Convertible Bonds: An Alternative Source of Funding for Small and Mid-Cap Companies
What are convertible bonds?
Similarly to plain vanilla bonds, convertible bonds also have your standard features like interest rates, maturity date, and they can be traded assuming there is liquidity within the market.
However, there are a few distinguishing features which separate the two and this article seeks to explore these features. The features mentioned are according to Thai law regulated by the Stock Exchange Commission of Thailand.
Unlike plain vanilla bonds which is considered as only debt, convertible bonds are a hybrid product between debt and equity. When sold to investors, the convertible bonds are initially considered as debt, but the investors have the right to convert the bonds into equity at a specific price, also known as the conversion price. This would mean that the company which issues the convertible bonds would have to issue shares in reserve in case the investors use their right to convert the bonds into shares.
This would mean that the companies would benefit two folds, one being from the funds raised during the issuance of convertible bonds, the second being from when investors utilize their right to convert the bonds into share where another influx of funds will enter the company. Although this would lead to a slight dilution in the shares of existing shareholders the funds used for business expansion far outweigh the downside of the dilution effects.
Should dilution be a major issue amongst existing shareholders, there are many conditions the companies can change to minimize the risk of dilution. One being to increase the conversion price which would make it harder for those with the convertible bonds to convert it to stock, however, this would make it less attractive for investors to subscribe to the convertible bonds in the first place.
To solve this issue, many companies globally attach warrants to the convertible bonds to increase the return and make it more attractive to the investor. The warrants also act as another pathway for the companies to retrieve funding.
Why Would Convertible Bonds Be Attractive to Small and Mid-Cap Companies?
In Thailand, small to mid-cap companies are generally the underserved market when it comes to offering debentures. Like every company, their vision would be to grow their business and to do so they require funding to invest in projects with the prospect that the internal rate of return will be higher than the cost of funds. Sometimes it might not be worthwhile for these companies to issue plain vanilla bonds to the public as the costs associated to undergo such a transaction might be too high compared to the funds being raised. With plain vanilla bonds, the regulations would be much stricter given that the product is being offered to the public and high net worth individuals, a credit rating is required which would come at a high cost and consume a lot of time. Underwriters are also required by law, giving the underwriters more bargaining power as to the percentage of fees they can charge.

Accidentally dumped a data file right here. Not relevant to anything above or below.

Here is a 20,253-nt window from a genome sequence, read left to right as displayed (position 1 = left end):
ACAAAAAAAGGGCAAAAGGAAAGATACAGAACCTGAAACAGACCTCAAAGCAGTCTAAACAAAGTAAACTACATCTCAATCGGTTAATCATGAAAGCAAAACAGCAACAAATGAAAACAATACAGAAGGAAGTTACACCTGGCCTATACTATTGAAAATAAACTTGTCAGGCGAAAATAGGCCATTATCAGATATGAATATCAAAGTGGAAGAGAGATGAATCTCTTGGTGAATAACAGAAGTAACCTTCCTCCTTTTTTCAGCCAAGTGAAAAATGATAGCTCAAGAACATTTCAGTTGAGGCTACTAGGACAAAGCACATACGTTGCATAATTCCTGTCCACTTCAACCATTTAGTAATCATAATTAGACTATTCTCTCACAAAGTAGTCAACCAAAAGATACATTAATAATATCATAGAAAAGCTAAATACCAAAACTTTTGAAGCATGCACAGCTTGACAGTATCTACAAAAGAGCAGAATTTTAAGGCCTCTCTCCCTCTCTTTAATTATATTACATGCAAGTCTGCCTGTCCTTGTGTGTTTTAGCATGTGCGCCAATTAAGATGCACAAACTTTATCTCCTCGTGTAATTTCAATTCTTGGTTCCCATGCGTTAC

For companies in Thailand, the issuance of convertible bonds does not require an underwriter.
Underwriting fees could vary depending on the who the company hires, however, when it comes to convertible bonds, investors can invest directly in the company which will then issue bond certificates to the investors themselves. The companies also do not require collateral when issuing convertible bonds. For the issuance of convertible bonds, companies also do not require a credit rating as the debenture is being offered to existing shareholders under the assumption that they are knowledgeable about the company they are currently holding shares to. It is for these reasons that small to mid-cap companies could consider using convertible bonds as a fundraising option opposed to your traditional plain vanilla bonds.